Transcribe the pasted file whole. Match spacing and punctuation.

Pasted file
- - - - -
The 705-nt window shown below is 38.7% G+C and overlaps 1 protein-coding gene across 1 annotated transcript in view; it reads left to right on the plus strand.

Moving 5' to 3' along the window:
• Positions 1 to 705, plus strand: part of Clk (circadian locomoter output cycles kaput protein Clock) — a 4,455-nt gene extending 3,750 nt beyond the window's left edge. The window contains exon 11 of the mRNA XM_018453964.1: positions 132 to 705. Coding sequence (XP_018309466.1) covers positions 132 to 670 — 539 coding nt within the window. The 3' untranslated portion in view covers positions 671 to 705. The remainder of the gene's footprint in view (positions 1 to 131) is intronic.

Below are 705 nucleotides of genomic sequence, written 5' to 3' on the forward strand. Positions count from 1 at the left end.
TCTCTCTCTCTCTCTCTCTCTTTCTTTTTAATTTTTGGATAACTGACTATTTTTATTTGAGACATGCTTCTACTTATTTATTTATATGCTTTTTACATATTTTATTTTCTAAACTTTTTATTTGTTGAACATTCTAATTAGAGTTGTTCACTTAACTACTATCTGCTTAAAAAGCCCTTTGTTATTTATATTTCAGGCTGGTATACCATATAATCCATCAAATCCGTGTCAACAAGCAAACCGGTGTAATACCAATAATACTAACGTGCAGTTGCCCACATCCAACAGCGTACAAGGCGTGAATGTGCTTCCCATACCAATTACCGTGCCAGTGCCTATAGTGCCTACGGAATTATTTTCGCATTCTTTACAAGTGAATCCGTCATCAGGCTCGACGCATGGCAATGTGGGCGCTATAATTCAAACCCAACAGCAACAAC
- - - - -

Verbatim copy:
The 705-nt window shown below is 38.7% G+C and overlaps 1 protein-coding gene across 1 annotated transcript in view; it reads left to right on the plus strand.

Moving 5' to 3' along the window:
• Positions 1 to 705, plus strand: part of Clk (circadian locomoter output cycles kaput protein Clock) — a 4,455-nt gene extending 3,750 nt beyond the window's left edge. The window contains exon 11 of the mRNA XM_018453964.1: positions 132 to 705. Coding sequence (XP_018309466.1) covers positions 132 to 670 — 539 coding nt within the window. The 3' untranslated portion in view covers positions 671 to 705. The remainder of the gene's footprint in view (positions 1 to 131) is intronic.

Below are 705 nucleotides of genomic sequence, written 5' to 3' on the forward strand. Positions count from 1 at the left end.
TCTCTCTCTCTCTCTCTCTCTTTCTTTTTAATTTTTGGATAACTGACTATTTTTATTTGAGACATGCTTCTACTTATTTATTTATATGCTTTTTACATATTTTATTTTCTAAACTTTTTATTTGTTGAACATTCTAATTAGAGTTGTTCACTTAACTACTATCTGCTTAAAAAGCCCTTTGTTATTTATATTTCAGGCTGGTATACCATATAATCCATCAAATCCGTGTCAACAAGCAAACCGGTGTAATACCAATAATACTAACGTGCAGTTGCCCACATCCAACAGCGTACAAGGCGTGAATGTGCTTCCCATACCAATTACCGTGCCAGTGCCTATAGTGCCTACGGAATTATTTTCGCATTCTTTACAAGTGAATCCGTCATCAGGCTCGACGCATGGCAATGTGGGCGCTATAATTCAAACCCAACAGCAACAAC